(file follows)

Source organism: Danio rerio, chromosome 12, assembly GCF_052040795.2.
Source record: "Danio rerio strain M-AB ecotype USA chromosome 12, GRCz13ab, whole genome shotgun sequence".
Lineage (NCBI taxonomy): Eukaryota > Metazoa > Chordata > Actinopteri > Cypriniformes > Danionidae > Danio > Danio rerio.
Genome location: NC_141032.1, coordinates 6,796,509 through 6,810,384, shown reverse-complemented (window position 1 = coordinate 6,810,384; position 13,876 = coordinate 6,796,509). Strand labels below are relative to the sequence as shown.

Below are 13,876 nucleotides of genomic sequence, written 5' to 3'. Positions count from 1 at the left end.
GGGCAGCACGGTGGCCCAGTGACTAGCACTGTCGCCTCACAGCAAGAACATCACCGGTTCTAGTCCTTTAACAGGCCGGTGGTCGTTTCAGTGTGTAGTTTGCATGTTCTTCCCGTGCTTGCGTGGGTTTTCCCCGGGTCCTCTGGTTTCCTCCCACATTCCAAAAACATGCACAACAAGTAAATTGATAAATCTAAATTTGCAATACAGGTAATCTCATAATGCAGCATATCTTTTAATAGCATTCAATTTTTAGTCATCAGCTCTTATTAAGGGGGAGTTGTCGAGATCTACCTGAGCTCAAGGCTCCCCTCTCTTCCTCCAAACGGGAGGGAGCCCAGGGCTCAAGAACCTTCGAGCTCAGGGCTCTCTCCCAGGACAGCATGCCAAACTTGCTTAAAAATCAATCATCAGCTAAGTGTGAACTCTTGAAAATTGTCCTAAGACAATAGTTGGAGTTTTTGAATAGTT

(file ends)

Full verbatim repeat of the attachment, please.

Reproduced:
Source organism: Danio rerio, chromosome 12, assembly GCF_052040795.2.
Source record: "Danio rerio strain M-AB ecotype USA chromosome 12, GRCz13ab, whole genome shotgun sequence".
Lineage (NCBI taxonomy): Eukaryota > Metazoa > Chordata > Actinopteri > Cypriniformes > Danionidae > Danio > Danio rerio.
Genome location: NC_141032.1, coordinates 6,796,509 through 6,810,384, shown reverse-complemented (window position 1 = coordinate 6,810,384; position 13,876 = coordinate 6,796,509). Strand labels below are relative to the sequence as shown.

Below are 13,876 nucleotides of genomic sequence, written 5' to 3'. Positions count from 1 at the left end.
GGGCAGCACGGTGGCCCAGTGACTAGCACTGTCGCCTCACAGCAAGAACATCACCGGTTCTAGTCCTTTAACAGGCCGGTGGTCGTTTCAGTGTGTAGTTTGCATGTTCTTCCCGTGCTTGCGTGGGTTTTCCCCGGGTCCTCTGGTTTCCTCCCACATTCCAAAAACATGCACAACAAGTAAATTGATAAATCTAAATTTGCAATACAGGTAATCTCATAATGCAGCATATCTTTTAATAGCATTCAATTTTTAGTCATCAGCTCTTATTAAGGGGGAGTTGTCGAGATCTACCTGAGCTCAAGGCTCCCCTCTCTTCCTCCAAACGGGAGGGAGCCCAGGGCTCAAGAACCTTCGAGCTCAGGGCTCTCTCCCAGGACAGCATGCCAAACTTGCTTAAAAATCAATCATCAGCTAAGTGTGAACTCTTGAAAATTGTCCTAAGACAATAGTTGGAGTTTTTGAATAGTT